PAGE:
With a fully refurbished Chemistry Department at their disposal, pupils benefit from excellent facilities in which to explore chemistry to the full. From developing their analysis and evaluating skills, to building on their mathematical problem-solving abilities.
All Taunton School pupils study Chemistry until the end of Year 11. The subject can be taken as part of the dual award AQA GCSE Combined Science: Trilogy qualification or as a separate GCSE subject.
The AQA GCSE Chemistry course helps you understand the key role which chemistry plays in the world and your lives. It aims to give you a good understanding of the nature of substances, how they react together and an appreciation of how chemistry is relevant in the home and industry. Chemistry is also concerned with how the use of materials to improve our lives can affect the local and global environment. Practical skills and training in how to handle substances safely are emphasised throughout. GCSE Chemistry is an ideal foundation for students wanting to study IB or A Level Chemistry, but it also provides a good grounding for everyone in the fundamental scientific ideas which underpin our modern society.
Year 9 The course starts with a look at the fundamental ideas that underpin all chemistry, with a particular emphasis on learning how to predict the reactivity of elements and writing chemical equations. This is followed by a study of the ways that substances can be purified and identified. The year finishes with a look at the atmosphere – how it formed and the impact of human activities on its composition.
Year 10 This year begins with chemical bonding and its impact on the structure and properties of substances. The course continues with an exploration of chemical change in the context of the reactions of metals and of acids and some quantitative chemistry. Some of the chemicals available from oil are then studied, followed by a look at the pH scale and the neutralisation reactions of acids and alkalis.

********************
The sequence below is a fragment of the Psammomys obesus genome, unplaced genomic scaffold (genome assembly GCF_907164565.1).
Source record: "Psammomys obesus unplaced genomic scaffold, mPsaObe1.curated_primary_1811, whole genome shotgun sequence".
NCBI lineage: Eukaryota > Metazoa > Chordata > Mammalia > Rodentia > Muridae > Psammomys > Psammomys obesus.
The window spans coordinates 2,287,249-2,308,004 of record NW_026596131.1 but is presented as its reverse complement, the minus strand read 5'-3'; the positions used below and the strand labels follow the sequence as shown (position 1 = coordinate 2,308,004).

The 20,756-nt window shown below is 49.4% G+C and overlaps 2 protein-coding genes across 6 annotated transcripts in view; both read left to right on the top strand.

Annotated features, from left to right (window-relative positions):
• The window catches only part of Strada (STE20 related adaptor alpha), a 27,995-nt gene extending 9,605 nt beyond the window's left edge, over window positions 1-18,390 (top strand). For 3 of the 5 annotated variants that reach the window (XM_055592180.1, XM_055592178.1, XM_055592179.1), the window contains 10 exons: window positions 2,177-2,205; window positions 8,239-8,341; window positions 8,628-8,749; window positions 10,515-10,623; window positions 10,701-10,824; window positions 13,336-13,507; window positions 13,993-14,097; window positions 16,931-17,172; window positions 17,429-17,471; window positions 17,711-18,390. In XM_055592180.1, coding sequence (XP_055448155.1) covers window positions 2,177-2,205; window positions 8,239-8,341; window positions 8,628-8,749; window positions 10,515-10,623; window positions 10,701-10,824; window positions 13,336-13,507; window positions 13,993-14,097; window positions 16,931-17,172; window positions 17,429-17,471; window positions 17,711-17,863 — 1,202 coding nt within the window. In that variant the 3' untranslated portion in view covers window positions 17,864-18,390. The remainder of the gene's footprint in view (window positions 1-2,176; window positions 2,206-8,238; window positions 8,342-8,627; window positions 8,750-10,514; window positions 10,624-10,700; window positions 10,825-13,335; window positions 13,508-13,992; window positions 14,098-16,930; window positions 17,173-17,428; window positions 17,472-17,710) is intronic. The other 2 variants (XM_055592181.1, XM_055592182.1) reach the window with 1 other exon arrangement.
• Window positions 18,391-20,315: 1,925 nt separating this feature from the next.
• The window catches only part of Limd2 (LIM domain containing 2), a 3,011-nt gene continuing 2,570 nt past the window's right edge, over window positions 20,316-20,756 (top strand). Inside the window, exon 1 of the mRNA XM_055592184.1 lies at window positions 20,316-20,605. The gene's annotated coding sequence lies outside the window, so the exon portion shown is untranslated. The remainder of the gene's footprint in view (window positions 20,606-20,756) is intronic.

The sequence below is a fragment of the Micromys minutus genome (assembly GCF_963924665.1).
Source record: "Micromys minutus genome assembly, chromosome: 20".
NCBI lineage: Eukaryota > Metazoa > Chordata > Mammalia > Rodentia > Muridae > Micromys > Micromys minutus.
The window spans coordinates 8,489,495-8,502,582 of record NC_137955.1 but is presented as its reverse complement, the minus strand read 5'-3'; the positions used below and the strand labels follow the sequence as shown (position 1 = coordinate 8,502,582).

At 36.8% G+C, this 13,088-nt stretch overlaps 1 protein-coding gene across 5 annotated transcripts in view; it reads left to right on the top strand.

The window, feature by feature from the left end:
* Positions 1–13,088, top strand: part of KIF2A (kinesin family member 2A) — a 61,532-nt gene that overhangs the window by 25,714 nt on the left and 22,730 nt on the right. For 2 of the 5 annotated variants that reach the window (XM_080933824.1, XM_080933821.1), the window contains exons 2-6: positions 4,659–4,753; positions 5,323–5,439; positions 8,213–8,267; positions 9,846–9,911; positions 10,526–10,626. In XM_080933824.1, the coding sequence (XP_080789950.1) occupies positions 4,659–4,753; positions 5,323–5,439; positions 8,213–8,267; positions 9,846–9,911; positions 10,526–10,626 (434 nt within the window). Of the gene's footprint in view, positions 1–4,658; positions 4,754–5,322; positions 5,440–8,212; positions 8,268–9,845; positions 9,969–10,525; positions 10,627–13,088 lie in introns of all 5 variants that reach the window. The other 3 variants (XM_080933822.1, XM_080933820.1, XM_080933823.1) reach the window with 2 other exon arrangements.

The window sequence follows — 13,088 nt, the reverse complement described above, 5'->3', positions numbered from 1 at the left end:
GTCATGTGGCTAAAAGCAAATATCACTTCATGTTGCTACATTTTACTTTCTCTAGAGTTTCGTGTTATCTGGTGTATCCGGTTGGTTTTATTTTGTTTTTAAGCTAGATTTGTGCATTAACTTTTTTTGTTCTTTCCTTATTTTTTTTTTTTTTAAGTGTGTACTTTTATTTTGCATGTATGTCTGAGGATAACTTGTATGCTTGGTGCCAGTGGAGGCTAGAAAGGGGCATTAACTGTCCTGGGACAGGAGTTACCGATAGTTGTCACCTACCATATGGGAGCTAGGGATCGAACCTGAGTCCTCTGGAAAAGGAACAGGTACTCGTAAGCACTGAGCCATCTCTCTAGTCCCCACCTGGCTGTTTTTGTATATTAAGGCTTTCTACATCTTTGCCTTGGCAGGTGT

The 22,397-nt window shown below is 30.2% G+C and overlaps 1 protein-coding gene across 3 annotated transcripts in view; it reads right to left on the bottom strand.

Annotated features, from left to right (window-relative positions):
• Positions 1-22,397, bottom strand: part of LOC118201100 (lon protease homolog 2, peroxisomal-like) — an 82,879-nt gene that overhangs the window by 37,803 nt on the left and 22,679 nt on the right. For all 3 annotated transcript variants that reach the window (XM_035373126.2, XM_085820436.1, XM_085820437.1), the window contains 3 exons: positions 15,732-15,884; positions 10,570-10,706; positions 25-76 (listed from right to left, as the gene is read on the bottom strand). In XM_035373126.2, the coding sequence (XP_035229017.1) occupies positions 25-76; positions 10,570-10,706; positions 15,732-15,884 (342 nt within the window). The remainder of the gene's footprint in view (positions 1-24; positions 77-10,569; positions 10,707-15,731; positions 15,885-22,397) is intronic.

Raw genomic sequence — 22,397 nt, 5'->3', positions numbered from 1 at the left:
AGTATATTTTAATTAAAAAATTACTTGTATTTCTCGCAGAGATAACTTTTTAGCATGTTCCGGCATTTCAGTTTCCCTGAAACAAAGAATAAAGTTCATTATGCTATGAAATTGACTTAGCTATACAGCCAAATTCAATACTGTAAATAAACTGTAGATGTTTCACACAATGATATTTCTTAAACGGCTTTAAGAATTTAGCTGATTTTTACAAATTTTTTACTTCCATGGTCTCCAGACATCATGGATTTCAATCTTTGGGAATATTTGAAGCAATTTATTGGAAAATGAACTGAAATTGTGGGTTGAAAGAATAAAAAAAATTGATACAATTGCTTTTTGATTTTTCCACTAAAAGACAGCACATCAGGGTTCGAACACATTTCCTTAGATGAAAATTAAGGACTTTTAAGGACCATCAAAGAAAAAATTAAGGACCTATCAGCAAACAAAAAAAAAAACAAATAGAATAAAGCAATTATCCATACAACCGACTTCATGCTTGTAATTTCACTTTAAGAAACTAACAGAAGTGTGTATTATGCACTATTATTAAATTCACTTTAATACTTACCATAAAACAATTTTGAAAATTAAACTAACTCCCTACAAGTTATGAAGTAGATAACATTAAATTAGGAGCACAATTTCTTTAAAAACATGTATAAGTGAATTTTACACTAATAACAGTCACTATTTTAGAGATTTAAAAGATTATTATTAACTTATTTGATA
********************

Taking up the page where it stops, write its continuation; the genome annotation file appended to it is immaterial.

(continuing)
Year 11 This year includes a look at the energy changes that take place during reactions, how fast they go and some important reversible reactions. Processes in which electrons are lost and gained are considered, along with their applications for the production of electricity. This is followed by more chemistry of carbon-containing compounds before concluding with a consideration of our use of resources and how chemistry can have a positive impact on the sustainability of human activities.
Throughout the course an emphasis is placed on all the activities that scientists undertake as they develop their knowledge and understanding of the subject and the vocabulary, terminology, units and symbols they use. Working scientifically also includes the development of scientific thinking, methods and theories, the use of models to develop explanations and understanding and the communication of results to a wider audience. A range of experimental and investigative skills are taught, including: planning investigations; developing hypotheses; working safely; recording observations; analysing results, including graphing data; drawing conclusions and evaluating methods. Consideration is also given to the power and limitations of science, the impact it can have beyond the laboratory and how the positive and negative consequences of this can be evaluated. These same skills are also taught and assessed on the exam papers in Biology and Physics.
Students taking Chemistry as part of the Dual Award Combined Science follow the same course but with reduced content.
Chemistry continues to be a popular subject in the Senior years, with as many as 40 to 50 pupils choosing to explore their passion further in the Sixth Form. Courses offered include A-Level Chemistry, following the OCR Chemistry A Specification, or IB Chemistry at both Higher or Standard Level.